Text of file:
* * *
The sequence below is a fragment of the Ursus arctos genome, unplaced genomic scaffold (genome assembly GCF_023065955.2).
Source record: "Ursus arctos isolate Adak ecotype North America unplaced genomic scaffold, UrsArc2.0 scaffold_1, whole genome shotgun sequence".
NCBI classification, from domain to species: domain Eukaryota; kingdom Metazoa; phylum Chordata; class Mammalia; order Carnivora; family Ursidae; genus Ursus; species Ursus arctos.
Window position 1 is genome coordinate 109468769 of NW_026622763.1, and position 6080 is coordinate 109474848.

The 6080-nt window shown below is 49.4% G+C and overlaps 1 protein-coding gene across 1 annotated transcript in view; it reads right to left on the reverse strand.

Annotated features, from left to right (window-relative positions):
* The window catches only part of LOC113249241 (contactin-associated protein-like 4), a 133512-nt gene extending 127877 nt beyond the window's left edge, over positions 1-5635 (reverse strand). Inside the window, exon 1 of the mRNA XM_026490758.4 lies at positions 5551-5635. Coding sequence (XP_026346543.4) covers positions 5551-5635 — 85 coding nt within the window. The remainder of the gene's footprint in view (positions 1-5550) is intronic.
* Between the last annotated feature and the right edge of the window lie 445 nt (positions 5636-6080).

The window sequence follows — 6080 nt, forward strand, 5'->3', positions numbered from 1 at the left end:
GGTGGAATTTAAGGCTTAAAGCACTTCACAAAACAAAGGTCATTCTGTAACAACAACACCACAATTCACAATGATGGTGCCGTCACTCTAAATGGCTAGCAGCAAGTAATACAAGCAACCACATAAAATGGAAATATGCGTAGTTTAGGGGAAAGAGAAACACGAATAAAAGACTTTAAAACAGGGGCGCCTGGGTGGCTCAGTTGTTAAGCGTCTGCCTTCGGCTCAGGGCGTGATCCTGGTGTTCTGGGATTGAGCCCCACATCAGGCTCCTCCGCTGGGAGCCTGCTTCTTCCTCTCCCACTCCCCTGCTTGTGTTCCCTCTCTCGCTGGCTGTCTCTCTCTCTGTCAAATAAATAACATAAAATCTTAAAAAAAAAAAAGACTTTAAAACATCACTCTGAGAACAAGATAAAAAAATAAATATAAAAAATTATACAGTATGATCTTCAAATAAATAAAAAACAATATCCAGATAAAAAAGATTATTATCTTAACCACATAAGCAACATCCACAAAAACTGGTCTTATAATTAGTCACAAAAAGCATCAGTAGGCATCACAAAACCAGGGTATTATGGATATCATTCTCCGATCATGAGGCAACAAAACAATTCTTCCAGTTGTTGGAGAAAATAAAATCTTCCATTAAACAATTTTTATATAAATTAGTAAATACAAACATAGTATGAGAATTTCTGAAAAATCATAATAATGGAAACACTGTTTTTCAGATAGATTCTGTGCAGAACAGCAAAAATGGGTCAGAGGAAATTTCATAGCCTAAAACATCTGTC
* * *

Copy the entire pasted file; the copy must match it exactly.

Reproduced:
The sequence below is a fragment of the Ursus arctos genome, unplaced genomic scaffold (genome assembly GCF_023065955.2).
Source record: "Ursus arctos isolate Adak ecotype North America unplaced genomic scaffold, UrsArc2.0 scaffold_1, whole genome shotgun sequence".
NCBI classification, from domain to species: domain Eukaryota; kingdom Metazoa; phylum Chordata; class Mammalia; order Carnivora; family Ursidae; genus Ursus; species Ursus arctos.
Window position 1 is genome coordinate 109468769 of NW_026622763.1, and position 6080 is coordinate 109474848.

The 6080-nt window shown below is 49.4% G+C and overlaps 1 protein-coding gene across 1 annotated transcript in view; it reads right to left on the reverse strand.

Annotated features, from left to right (window-relative positions):
* The window catches only part of LOC113249241 (contactin-associated protein-like 4), a 133512-nt gene extending 127877 nt beyond the window's left edge, over positions 1-5635 (reverse strand). Inside the window, exon 1 of the mRNA XM_026490758.4 lies at positions 5551-5635. Coding sequence (XP_026346543.4) covers positions 5551-5635 — 85 coding nt within the window. The remainder of the gene's footprint in view (positions 1-5550) is intronic.
* Between the last annotated feature and the right edge of the window lie 445 nt (positions 5636-6080).

The window sequence follows — 6080 nt, forward strand, 5'->3', positions numbered from 1 at the left end:
GGTGGAATTTAAGGCTTAAAGCACTTCACAAAACAAAGGTCATTCTGTAACAACAACACCACAATTCACAATGATGGTGCCGTCACTCTAAATGGCTAGCAGCAAGTAATACAAGCAACCACATAAAATGGAAATATGCGTAGTTTAGGGGAAAGAGAAACACGAATAAAAGACTTTAAAACAGGGGCGCCTGGGTGGCTCAGTTGTTAAGCGTCTGCCTTCGGCTCAGGGCGTGATCCTGGTGTTCTGGGATTGAGCCCCACATCAGGCTCCTCCGCTGGGAGCCTGCTTCTTCCTCTCCCACTCCCCTGCTTGTGTTCCCTCTCTCGCTGGCTGTCTCTCTCTCTGTCAAATAAATAACATAAAATCTTAAAAAAAAAAAAGACTTTAAAACATCACTCTGAGAACAAGATAAAAAAATAAATATAAAAAATTATACAGTATGATCTTCAAATAAATAAAAAACAATATCCAGATAAAAAAGATTATTATCTTAACCACATAAGCAACATCCACAAAAACTGGTCTTATAATTAGTCACAAAAAGCATCAGTAGGCATCACAAAACCAGGGTATTATGGATATCATTCTCCGATCATGAGGCAACAAAACAATTCTTCCAGTTGTTGGAGAAAATAAAATCTTCCATTAAACAATTTTTATATAAATTAGTAAATACAAACATAGTATGAGAATTTCTGAAAAATCATAATAATGGAAACACTGTTTTTCAGATAGATTCTGTGCAGAACAGCAAAAATGGGTCAGAGGAAATTTCATAGCCTAAAACATCTGTC